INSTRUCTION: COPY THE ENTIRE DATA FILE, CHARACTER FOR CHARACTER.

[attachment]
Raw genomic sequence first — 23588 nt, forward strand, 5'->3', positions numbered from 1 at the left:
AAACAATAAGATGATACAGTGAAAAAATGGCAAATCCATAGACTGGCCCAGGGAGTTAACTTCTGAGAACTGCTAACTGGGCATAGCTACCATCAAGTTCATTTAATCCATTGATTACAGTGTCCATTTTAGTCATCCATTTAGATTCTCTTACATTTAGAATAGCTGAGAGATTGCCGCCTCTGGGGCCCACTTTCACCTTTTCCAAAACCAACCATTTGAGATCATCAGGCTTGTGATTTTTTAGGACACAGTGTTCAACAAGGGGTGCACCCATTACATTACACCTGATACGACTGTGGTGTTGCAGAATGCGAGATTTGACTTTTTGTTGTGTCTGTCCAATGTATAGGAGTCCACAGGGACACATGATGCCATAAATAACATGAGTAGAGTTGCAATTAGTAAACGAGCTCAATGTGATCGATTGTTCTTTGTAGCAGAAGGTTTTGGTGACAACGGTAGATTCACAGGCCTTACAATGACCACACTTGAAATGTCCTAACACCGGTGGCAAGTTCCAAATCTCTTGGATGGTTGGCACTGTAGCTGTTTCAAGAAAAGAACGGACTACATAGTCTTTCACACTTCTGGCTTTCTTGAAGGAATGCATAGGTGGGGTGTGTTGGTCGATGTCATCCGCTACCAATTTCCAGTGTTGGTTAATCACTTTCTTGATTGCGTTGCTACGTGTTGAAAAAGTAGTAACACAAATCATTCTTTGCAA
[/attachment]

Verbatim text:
Raw genomic sequence first — 23588 nt, forward strand, 5'->3', positions numbered from 1 at the left:
AAACAATAAGATGATACAGTGAAAAAATGGCAAATCCATAGACTGGCCCAGGGAGTTAACTTCTGAGAACTGCTAACTGGGCATAGCTACCATCAAGTTCATTTAATCCATTGATTACAGTGTCCATTTTAGTCATCCATTTAGATTCTCTTACATTTAGAATAGCTGAGAGATTGCCGCCTCTGGGGCCCACTTTCACCTTTTCCAAAACCAACCATTTGAGATCATCAGGCTTGTGATTTTTTAGGACACAGTGTTCAACAAGGGGTGCACCCATTACATTACACCTGATACGACTGTGGTGTTGCAGAATGCGAGATTTGACTTTTTGTTGTGTCTGTCCAATGTATAGGAGTCCACAGGGACACATGATGCCATAAATAACATGAGTAGAGTTGCAATTAGTAAACGAGCTCAATGTGATCGATTGTTCTTTGTAGCAGAAGGTTTTGGTGACAACGGTAGATTCACAGGCCTTACAATGACCACACTTGAAATGTCCTAACACCGGTGGCAAGTTCCAAATCTCTTGGATGGTTGGCACTGTAGCTGTTTCAAGAAAAGAACGGACTACATAGTCTTTCACACTTCTGGCTTTCTTGAAGGAATGCATAGGTGGGGTGTGTTGGTCGATGTCATCCGCTACCAATTTCCAGTGTTGGTTAATCACTTTCTTGATTGCGTTGCTACGTGTTGAAAAAGTAGTAACACAAATCATTCTTTGCAA